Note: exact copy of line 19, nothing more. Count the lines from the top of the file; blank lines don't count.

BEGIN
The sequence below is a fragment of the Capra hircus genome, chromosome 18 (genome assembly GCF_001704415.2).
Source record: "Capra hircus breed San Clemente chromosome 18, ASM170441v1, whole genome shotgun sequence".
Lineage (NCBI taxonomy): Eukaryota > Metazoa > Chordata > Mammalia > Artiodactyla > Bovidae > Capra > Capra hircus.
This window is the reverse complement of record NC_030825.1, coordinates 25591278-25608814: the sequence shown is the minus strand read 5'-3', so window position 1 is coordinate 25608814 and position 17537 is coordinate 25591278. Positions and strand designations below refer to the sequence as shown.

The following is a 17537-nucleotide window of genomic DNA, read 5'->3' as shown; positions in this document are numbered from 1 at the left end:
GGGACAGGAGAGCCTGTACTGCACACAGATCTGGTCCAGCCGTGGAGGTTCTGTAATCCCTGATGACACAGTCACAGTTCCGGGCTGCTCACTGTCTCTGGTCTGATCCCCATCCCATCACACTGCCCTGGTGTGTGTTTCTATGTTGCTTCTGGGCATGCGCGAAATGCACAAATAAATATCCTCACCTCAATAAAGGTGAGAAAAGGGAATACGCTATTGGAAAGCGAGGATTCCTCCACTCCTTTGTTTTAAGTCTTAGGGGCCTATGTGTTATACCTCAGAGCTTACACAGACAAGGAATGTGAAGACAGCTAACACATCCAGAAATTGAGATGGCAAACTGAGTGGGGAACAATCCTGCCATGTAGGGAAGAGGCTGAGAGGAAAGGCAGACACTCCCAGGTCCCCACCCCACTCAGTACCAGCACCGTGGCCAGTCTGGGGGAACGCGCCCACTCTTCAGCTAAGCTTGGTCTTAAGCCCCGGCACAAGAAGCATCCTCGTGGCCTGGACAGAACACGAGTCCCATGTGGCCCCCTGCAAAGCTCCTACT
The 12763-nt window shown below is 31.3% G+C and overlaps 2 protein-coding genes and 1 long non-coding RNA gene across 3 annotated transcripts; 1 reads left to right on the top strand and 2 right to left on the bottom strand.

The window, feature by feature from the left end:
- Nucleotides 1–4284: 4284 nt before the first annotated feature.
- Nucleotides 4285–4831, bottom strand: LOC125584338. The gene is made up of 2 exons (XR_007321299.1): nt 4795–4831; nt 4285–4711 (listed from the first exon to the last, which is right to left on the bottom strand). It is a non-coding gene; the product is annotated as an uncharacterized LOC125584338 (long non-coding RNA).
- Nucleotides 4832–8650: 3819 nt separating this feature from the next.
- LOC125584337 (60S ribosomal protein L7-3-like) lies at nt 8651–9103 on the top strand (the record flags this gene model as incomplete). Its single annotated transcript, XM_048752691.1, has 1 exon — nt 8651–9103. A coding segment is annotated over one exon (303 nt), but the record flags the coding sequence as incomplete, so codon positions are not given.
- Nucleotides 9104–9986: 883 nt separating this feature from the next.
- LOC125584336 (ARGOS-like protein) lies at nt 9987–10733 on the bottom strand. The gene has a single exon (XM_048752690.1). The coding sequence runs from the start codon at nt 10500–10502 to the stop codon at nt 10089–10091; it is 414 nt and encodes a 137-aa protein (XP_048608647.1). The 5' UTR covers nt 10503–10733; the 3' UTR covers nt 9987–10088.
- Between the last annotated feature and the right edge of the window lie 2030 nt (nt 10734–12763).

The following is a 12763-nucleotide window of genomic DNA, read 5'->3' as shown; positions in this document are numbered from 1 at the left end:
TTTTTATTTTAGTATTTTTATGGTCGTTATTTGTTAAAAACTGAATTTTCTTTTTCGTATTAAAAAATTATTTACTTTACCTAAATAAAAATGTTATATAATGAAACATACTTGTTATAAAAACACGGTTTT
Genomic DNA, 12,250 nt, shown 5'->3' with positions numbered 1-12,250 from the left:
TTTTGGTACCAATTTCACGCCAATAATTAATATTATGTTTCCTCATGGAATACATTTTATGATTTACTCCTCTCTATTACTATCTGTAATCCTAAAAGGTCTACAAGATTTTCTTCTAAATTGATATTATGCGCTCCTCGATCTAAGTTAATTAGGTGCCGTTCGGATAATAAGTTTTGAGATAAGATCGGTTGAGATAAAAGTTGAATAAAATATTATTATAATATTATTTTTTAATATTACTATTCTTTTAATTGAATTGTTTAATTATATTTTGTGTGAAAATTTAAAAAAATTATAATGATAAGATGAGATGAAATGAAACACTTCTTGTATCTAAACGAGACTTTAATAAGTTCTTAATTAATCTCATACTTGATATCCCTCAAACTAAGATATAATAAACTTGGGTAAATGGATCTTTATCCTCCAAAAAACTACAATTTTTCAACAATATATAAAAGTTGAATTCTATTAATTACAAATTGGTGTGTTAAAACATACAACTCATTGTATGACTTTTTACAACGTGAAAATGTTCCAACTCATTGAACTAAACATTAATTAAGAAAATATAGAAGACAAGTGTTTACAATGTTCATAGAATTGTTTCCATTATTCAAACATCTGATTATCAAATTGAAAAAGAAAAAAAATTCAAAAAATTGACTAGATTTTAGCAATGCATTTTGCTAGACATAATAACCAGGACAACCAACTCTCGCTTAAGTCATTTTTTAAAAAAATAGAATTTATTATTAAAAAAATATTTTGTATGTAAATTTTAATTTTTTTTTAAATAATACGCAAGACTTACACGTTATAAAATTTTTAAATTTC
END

TTTTGGTACCAATTTCACGCCAATAATTAATATTATGTTTCCTCATGGAATACATTTTATGATTTACTCCTCTCTATTACTATCTGTAATCCTAAAAGGTCTACAAGATTTTCTTCTAAATTGATATTATGCGCTCCTCGATCTAAGTTAATTAGGTGCCGTTCGGATAATAAGTTTTGAGATAAGATCGGTTGAGATAAAAGTTGAATAAAATATTATTATAATATTATTTTTTAATATTACTATTCTTTTAATTGAATTGTTTAATTATATTTTGTGTGAAAATTTAAAAAAATTATAATGATAAGATGAGATGAAATGAAACACTTCTTGTATCTAAACGAGACTTTAATAAGTTCTTAATTAATCTCATACTTGATATCCCTCAAACTAAGATATAATAAACTTGGGTAAATGGATCTTTATCCTCCAAAAAACTACAATTTTTCAACAATATATAAAAGTTGAATTCTATTAATTACAAATTGGTGTGTTAAAACATACAACTCATTGTATGACTTTTTACAACGTGAAAATGTTCCAACTCATTGAACTAAACATTAATTAAGAAAATATAGAAGACAAGTGTTTACAATGTTCATAGAATTGTTTCCATTATTCAAACATCTGATTATCAAATTGAAAAAGAAAAAAAATTCAAAAAATTGACTAGATTTTAGCAATGCATTTTGCTAGACATAATAACCAGGACAACCAACTCTCGCTTAAGTCATTTTTTAAAAAAATAGAATTTATTATTAAAAAAATATTTTGTATGTAAATTTTAATTTTTTTTTAAATAATACGCAAGACTTACACGTTATAAAATTTTTAAATTTC